Technology has mostly been a boon for the investor. It has enabled faster, cheaper and tremendously more convenient transactions for investors in the stock market. Gone are the days when the average investor had to wait for the next day's newspaper to see something even as simple as the quotes of his favourite stocks. To the extent that now even buying/selling through one's mobile phone has become a reality.
But along with the benefits has also come one major complication for the keen investor. He is now bombarded with financial market information. The talking heads on TV, magazines, newspapers, SMSes, brokers' sales forces, ads, websites, emails, newsletters, the list goes on. Along with other things, technology has also enabled the media to scream louder and louder for your attention.
Keeping up with such a barrage of information can get quite overwhelming at times. And the urgency with which it is presented seems to imply that every bit of it is the most important thing you'll ever read. Further, with so much new content being generated every single day, you wouldn't be wrong to think that it is next to impossible to keep track of everything. This, then, begs just one question. If one wants to be a good investor, is it necessary to keep track of any and everything related to the financial market that comes your way? Would you be any less good at investing if you choose not to keep up with everything single thing that is thrown your way?
The answer an emphatic 'no'.
And to understand why this is the case, one needs to understand the source of all this information a little better. For this, one needs to ask only one important question - what are the compulsions and incentives of the people who put out all this information?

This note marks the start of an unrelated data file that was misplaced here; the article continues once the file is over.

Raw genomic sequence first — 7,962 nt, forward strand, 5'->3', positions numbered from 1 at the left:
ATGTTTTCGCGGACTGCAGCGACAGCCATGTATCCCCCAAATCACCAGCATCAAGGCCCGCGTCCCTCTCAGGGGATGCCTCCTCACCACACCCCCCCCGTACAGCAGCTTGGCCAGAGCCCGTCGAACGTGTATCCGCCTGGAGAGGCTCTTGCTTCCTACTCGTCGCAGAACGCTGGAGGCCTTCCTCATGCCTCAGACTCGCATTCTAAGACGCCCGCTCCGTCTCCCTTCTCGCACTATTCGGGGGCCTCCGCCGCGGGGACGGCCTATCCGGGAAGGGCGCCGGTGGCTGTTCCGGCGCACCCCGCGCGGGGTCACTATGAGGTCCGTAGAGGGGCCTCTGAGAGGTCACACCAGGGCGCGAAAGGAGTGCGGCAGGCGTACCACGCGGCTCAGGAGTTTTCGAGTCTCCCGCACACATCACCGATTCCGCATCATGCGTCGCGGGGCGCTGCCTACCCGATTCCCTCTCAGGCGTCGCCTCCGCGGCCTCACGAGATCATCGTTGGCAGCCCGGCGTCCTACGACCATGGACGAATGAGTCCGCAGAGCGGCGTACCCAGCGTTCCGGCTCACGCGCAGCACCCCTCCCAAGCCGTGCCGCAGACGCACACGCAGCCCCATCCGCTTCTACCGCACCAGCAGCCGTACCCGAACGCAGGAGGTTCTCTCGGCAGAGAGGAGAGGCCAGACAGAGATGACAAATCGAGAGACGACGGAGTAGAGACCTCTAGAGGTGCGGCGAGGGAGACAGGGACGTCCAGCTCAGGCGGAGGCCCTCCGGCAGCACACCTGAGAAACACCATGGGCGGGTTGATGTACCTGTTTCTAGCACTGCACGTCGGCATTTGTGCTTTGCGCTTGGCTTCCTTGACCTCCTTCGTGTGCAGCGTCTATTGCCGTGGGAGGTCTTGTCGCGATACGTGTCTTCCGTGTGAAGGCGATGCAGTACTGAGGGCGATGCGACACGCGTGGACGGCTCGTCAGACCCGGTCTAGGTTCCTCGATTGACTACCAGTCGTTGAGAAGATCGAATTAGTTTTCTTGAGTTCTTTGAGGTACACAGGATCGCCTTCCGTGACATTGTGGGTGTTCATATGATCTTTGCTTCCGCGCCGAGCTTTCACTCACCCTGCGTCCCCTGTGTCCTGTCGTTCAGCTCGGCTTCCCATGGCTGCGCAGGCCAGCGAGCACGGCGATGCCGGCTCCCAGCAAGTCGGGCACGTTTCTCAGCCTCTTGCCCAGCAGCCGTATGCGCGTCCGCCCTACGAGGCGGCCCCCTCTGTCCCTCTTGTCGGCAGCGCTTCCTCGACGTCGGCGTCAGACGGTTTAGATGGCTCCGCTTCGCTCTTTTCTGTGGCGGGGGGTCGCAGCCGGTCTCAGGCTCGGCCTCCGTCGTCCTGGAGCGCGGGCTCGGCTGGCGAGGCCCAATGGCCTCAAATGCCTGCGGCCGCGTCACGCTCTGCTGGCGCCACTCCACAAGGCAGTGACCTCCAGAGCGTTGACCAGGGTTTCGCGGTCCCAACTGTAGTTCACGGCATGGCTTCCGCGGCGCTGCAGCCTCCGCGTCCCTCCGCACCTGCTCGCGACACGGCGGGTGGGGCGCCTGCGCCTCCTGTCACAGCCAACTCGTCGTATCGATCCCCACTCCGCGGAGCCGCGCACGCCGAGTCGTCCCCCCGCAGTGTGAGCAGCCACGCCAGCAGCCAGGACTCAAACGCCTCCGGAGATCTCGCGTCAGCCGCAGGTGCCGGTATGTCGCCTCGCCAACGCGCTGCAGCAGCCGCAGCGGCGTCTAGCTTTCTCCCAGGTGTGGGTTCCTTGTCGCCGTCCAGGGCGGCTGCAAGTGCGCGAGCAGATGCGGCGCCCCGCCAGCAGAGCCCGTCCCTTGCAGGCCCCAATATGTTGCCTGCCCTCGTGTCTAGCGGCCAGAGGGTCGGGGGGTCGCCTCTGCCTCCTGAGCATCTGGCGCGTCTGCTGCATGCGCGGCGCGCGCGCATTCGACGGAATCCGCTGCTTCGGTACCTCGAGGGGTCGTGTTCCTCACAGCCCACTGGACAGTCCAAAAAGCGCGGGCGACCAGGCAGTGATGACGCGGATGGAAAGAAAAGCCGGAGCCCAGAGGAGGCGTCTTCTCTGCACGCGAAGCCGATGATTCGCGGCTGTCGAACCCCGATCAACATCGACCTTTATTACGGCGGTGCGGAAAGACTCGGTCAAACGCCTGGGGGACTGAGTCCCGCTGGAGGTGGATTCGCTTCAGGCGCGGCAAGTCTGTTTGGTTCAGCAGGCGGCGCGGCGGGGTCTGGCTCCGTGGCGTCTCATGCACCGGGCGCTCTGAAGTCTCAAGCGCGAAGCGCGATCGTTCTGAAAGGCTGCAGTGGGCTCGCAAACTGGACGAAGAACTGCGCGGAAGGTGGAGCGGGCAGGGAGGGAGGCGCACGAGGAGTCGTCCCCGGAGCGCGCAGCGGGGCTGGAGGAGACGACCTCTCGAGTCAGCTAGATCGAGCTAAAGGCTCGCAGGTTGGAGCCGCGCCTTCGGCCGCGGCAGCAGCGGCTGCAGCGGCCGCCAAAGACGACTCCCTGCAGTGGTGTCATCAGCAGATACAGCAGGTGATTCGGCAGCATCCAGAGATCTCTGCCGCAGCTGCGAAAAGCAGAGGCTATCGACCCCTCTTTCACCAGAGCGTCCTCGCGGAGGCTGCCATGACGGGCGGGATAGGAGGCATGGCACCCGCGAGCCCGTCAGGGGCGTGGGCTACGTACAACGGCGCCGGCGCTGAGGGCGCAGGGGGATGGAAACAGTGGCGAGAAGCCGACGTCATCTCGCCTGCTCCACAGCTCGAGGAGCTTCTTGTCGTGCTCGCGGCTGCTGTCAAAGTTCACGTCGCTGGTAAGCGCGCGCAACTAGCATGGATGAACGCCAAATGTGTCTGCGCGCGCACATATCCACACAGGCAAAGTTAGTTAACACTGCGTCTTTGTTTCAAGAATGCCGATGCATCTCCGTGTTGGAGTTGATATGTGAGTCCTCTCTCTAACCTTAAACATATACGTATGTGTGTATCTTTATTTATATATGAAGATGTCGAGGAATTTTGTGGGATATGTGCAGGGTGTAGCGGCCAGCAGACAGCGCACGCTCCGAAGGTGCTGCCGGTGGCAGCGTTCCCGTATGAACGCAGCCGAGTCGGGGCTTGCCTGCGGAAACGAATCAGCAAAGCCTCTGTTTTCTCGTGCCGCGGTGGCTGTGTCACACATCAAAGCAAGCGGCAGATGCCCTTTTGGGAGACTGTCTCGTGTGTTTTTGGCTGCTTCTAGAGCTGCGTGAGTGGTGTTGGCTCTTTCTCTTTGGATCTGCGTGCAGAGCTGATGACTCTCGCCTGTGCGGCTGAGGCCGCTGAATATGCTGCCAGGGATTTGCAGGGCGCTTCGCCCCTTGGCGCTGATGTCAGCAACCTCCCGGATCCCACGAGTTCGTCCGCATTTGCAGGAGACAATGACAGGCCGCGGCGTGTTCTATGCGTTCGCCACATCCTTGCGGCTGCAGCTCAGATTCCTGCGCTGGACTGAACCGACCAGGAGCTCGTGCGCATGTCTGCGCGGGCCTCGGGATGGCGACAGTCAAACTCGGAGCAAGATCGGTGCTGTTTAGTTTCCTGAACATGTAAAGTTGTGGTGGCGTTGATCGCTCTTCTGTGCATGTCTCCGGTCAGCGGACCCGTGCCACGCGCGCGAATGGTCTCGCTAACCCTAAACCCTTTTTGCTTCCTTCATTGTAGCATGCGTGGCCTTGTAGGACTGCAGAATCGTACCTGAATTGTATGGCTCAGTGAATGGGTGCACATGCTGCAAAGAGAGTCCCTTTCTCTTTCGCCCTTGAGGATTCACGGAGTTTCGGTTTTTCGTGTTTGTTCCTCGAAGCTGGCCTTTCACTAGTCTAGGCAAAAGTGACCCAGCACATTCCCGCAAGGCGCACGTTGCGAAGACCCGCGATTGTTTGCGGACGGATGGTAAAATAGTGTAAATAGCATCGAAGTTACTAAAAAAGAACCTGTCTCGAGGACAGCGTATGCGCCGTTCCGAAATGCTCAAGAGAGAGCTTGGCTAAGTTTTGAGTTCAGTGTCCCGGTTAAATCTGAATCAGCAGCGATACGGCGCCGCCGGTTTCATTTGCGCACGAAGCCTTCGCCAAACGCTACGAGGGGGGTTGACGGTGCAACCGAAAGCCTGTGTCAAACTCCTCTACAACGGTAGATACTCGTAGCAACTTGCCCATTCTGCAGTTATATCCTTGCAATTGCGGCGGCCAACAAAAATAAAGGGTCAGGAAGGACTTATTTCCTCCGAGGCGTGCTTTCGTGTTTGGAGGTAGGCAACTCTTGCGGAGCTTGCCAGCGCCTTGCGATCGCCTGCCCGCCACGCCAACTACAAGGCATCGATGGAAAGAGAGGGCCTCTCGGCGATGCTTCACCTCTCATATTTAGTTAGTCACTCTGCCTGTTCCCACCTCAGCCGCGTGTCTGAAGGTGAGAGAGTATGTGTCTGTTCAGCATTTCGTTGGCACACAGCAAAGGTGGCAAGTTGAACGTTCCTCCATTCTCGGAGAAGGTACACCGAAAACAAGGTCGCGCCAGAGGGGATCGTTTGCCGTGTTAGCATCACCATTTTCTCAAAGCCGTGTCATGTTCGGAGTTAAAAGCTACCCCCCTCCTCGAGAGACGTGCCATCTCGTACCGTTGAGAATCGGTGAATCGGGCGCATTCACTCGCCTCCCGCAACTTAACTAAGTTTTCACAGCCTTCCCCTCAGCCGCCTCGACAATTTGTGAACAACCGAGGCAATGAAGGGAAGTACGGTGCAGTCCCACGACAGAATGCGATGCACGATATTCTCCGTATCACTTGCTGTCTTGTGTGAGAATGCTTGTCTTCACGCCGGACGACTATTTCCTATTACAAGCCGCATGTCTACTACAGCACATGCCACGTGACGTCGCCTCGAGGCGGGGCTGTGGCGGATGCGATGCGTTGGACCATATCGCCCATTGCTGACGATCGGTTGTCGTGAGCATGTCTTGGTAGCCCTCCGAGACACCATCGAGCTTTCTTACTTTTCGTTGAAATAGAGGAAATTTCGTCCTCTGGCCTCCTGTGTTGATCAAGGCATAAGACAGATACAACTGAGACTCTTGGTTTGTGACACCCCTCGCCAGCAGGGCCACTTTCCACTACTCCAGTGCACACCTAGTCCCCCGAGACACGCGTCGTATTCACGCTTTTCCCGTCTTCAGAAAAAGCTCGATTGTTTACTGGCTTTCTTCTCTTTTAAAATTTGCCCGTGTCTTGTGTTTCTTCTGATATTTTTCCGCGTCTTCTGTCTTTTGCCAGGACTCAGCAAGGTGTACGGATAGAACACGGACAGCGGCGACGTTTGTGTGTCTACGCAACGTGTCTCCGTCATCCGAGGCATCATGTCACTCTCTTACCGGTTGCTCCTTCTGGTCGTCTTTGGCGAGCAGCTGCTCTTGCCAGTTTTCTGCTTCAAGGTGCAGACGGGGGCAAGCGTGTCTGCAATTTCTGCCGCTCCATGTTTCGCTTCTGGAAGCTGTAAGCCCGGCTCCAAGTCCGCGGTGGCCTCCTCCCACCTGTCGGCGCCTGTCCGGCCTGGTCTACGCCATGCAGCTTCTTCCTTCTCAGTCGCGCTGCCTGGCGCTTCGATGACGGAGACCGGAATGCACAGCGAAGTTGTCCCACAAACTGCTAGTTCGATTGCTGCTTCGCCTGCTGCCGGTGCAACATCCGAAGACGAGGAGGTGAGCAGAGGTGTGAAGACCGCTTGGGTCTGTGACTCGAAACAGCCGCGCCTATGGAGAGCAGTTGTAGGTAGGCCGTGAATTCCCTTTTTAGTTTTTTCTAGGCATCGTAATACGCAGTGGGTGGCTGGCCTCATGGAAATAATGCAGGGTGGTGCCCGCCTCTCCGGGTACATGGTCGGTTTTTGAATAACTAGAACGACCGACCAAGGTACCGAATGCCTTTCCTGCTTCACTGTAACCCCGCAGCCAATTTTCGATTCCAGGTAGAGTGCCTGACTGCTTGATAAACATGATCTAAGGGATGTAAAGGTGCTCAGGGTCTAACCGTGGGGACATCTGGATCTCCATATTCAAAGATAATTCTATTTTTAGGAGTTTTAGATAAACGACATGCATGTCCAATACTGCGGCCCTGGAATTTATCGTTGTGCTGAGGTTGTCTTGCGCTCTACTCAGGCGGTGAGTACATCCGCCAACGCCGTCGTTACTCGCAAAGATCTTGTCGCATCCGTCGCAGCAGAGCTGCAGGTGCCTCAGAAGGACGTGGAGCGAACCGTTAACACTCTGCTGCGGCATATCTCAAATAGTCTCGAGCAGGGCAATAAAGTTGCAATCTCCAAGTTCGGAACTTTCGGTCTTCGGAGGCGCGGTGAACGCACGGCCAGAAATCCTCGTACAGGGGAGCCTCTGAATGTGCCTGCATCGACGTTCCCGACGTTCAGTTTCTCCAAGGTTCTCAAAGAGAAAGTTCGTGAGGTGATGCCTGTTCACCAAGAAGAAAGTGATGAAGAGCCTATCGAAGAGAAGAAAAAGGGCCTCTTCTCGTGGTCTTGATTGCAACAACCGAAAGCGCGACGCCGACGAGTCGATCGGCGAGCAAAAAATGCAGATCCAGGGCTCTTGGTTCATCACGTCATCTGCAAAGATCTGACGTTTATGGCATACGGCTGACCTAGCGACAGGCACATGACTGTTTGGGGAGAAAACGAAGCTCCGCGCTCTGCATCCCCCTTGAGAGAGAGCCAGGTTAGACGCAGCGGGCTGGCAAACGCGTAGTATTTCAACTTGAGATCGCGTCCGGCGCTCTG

Probably the biggest mandate of any content generator in the media is to increase the viewership/readership of the show/publication. Their company's survival and profits (which are from advertising in most cases) are directly proportional to the eyeballs they can attract. All their content is designed towards just this one, all important, goal that they have.
The stories have to be interesting. The headlines have to be catchy. And the content needs to written well enough to attract and hold on to the reader's attention.
Amongst all this, one plain and simple fact deserves closer attention. Nowhere do their mandates resemble anything close to 'to publish only those stories or articles that help long term investors make wise decisions about investing'. Or 'to dig out and publish information that will facilitate sound investing'. In fact, the naked truth is that most such writers are kept so busy with achieving their earlier mentioned goals, that they may never have even stopped to study what long term sound investing is all about in the first place.
The media world continues to get competitive though. And as competition levels increase, the battle for eyeballs has become more furious than ever before. With that, the compulsion to put out more and more content has also attained higher proportions.
In light of all this, probably the biggest need of the hour for a serious investor is to develop a sound mental framework for investing by studying how successful investors have gone about doing so in the past. And in the process, attain the all important ability to separate the few important data points from the cacophony of empty noise that will only increase as time goes by.